“Right now I don’t see why I would do them both,” Felix said. “I feel like if the schedule’s not going to change, I would take time to focus on one or the other, but that’s something I’d have to think about.”

At Worlds, Felix said she will plan to race the 200m at the Olympics for a fourth straight time if she sticks to one individual event. That is no longer the case, Felix said Thursday.

“The 200’s my favorite, clearly, but that’s not to say that I wouldn’t run the 400,” she said. Felix, who raced the 100m and 200m at the London Olympics, hasn’t raced the 400m at the Games outside of relays. “I haven’t ruled anything out if the schedule’s not changed.”

So that’s where Felix stands heading into 2016. She has said she may race in the winter indoor season, which concludes with the World Indoor Championships from March 17-20.

If not, we may not see the most decorated U.S. female track and field athlete in history compete until the spring. If 1996 is any indication, the Olympic schedule could look different by then.

“It’s a political situation,” Johnson said of the talks. “It takes you, as an athlete, outside of your normal zone of competing and getting results.”

MORE TRACK AND FIELD: Five memorable shoe malfunctions

Mikaela Shiffrin returns with mantra, stuck to her helmet, to carry forever

Mikaela Shiffrin
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Look close at Mikaela Shiffrin as she steps into a race start gate for the first time in eight months on Oct. 17.

Shiffrin, the two-time Olympic gold medalist and three-time World Cup overall champion, plans to wear a helmet with two special stickers on the back.

She’s donned the first decal for years — the initials ABFTTB, which stand for “Always Be Faster Than The Boys,” a personalized autograph motto from retired Olympic Alpine skier Heidi Voelker.

The new sticker reads, Be nice. Think first. Have fun.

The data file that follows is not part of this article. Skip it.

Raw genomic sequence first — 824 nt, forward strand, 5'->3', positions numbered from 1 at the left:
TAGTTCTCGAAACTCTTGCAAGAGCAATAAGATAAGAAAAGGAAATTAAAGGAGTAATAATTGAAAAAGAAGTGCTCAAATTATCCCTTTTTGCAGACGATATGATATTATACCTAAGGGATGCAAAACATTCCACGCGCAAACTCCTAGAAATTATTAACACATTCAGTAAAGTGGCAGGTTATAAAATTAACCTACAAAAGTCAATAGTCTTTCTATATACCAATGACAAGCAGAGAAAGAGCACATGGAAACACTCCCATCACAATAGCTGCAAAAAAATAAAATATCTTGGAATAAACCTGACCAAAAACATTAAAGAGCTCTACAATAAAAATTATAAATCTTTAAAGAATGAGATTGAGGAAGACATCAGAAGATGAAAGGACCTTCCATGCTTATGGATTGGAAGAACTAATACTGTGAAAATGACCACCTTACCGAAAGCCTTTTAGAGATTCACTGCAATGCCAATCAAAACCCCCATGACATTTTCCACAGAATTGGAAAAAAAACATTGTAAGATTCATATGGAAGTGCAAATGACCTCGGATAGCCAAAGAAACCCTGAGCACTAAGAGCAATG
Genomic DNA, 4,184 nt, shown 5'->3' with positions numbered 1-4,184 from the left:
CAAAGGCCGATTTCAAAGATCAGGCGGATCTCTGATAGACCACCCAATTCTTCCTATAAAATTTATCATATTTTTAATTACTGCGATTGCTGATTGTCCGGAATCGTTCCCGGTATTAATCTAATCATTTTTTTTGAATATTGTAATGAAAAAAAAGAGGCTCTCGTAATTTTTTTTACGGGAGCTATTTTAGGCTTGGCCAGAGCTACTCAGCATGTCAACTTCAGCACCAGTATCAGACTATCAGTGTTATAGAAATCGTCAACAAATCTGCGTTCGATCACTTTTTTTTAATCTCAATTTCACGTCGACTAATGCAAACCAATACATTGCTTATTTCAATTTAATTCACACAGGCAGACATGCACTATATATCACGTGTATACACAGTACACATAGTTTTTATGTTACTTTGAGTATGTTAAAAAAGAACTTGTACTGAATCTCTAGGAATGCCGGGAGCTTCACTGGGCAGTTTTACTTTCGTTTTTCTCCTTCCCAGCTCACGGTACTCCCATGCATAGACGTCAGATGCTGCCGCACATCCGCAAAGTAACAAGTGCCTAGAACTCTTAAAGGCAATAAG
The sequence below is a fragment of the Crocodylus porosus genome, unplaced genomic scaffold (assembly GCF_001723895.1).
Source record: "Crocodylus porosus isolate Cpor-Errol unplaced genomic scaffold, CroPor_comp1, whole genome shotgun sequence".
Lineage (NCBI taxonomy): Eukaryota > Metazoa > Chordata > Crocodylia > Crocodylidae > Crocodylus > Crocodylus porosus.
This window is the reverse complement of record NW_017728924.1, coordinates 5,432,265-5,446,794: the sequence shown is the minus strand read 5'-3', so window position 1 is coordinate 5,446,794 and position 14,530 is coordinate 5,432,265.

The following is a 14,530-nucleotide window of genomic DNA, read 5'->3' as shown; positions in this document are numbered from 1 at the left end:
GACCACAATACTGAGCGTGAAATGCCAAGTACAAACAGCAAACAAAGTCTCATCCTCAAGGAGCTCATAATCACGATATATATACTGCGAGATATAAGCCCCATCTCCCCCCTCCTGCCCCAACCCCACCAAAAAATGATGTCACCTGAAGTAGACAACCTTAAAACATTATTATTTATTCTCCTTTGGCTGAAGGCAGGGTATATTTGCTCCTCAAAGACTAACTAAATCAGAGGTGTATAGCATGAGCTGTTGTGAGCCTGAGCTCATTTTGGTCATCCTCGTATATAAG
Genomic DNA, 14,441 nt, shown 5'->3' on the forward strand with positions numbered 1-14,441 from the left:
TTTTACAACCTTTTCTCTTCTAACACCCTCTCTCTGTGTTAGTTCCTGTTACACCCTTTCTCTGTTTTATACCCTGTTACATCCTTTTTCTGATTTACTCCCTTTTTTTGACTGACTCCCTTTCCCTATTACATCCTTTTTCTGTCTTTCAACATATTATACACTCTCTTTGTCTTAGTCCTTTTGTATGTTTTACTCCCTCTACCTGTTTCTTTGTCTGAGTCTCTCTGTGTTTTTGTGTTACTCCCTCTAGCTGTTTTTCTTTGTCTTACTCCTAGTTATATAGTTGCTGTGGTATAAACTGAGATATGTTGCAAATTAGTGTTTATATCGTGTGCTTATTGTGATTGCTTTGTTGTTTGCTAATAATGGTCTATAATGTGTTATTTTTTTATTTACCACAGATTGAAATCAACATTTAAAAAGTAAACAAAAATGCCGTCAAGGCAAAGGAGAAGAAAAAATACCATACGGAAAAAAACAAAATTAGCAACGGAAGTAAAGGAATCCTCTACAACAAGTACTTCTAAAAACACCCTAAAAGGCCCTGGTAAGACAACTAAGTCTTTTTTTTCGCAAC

Those lines came from Shiffrin’s father, Jeff — the mantra instilled in her and older brother Taylor, also a young ski racer at the time.

After Jeff died on Feb. 2, Shiffrin regularly remembered the question that Jeff posed years ago: “What are the golden rules?”

Be nice. Think first.

When the Shiffrin siblings were old enough, Jeff added the third rule.

“He felt like we could understand that having fun wasn’t just about going and doing whatever you want because it’s instantly gratifying,” Shiffrin told NBC Sports’ Alex Azzi in an On Her Turf interview. “Fun is doing something well and the satisfaction you get from sticking to something.”

She plans to race all season with the golden rules sticker on her helmet, right next to ABFTTB.

Shiffrin detailed more about her prep for a very different World Cup campaign, in conjunction with a new fund in honor of her late father, in this On Her Turf report.

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2020 Tour de France results

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2020 Tour de France results for the yellow jersey, green jersey, white jersey and polka-dot jersey …

Overall (Yellow Jersey)
1. Tadej Pogacar (SLO) — 87:20:05
2. Primoz Roglic (SLO) — +:59
3. Richie Porte (AUS) — +3:30
4. Mikel Landa (ESP) — +5:58
5. Enric Mas (ESP) — +6:07
6. Miguel Angel Lopez (COL) — +6:47
7. Tom Dumoulin (NED) — +7:48
8. Rigberto Uran (COL) — +8:02
9. Adam Yates (GBR) — +9:25
10. Damiano Caruso (ITA) — +14:03
13. Richard Carapaz (ECU) — +25:53
15. Sepp Kuss (USA) — +42:20
17. Nairo Quintana (COL) — +1:03:07
29. Thibaut Pinot (FRA) — +1:59:54
36. Julian Alaphilippe (FRA) — +2:19:11
DNF. Egan Bernal (COL)

Sprinters (Green Jersey)
1. Sam Bennett (IRL) — 380 points
2. Peter Sagan (SVK) — 284
3. Matteo Trentin (ITA) — 260
4. Bryan Coquard (FRA) — 181
5. Wout van Aert (BEL) — 174

Climbers (Polka-Dot Jersey)
1. Tadej Pogacar (SLO) — 82 points
2. Richard Carapaz (ECU) — 74
3. Primoz Roglic (SLO) — 67
4. Marc Hirschi (SUI) — 62
5. Miguel Angel Lopez (COL) — 51

Young Rider (White Jersey)
1. Tadej Pogacar (SLO) — 87:20:13
2. Enric Mas (ESP) — +6:07
3. Valentin Madouas (FRA) — +1:42:43
4. Dani Martinez (COL) — +1:55:12
5. Lennard Kamna (GER) — +2:15:39